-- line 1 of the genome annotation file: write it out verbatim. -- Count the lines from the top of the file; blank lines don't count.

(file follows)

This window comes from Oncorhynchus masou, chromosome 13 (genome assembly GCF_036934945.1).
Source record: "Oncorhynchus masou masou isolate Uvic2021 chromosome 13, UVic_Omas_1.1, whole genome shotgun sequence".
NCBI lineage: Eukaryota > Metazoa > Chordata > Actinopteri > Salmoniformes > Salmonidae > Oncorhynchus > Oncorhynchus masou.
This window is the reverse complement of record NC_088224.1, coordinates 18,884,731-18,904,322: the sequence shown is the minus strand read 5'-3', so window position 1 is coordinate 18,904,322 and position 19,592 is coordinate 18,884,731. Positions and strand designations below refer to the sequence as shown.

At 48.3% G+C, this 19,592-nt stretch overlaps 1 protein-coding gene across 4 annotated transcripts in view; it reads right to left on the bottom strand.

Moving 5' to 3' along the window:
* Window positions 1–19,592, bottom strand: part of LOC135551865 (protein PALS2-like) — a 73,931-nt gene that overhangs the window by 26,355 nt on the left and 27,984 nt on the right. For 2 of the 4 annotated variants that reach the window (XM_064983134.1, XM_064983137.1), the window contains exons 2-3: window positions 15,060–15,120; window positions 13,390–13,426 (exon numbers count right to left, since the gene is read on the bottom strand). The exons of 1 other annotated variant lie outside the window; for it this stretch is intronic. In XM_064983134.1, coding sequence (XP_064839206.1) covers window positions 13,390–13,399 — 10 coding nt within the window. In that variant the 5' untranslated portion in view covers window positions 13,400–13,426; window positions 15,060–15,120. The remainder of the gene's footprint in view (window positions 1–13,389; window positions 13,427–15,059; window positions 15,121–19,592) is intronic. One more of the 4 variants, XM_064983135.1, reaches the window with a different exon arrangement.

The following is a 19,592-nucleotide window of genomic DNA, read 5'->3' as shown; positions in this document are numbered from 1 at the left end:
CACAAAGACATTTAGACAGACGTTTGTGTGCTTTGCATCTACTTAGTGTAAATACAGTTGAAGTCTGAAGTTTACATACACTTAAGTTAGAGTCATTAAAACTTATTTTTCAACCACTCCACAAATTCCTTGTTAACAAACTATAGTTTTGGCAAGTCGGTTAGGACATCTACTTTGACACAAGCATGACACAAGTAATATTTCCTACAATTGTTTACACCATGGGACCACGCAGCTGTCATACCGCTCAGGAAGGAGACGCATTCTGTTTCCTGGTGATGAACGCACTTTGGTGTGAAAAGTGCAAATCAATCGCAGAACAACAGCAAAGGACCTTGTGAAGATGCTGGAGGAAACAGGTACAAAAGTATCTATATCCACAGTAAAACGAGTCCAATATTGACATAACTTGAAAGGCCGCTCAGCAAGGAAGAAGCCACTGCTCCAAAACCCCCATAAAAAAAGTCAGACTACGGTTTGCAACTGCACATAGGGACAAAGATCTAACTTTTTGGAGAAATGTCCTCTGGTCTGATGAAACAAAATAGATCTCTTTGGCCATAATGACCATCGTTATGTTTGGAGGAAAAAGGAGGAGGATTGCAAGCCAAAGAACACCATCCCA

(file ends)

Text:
This window comes from Oncorhynchus masou, chromosome 13 (genome assembly GCF_036934945.1).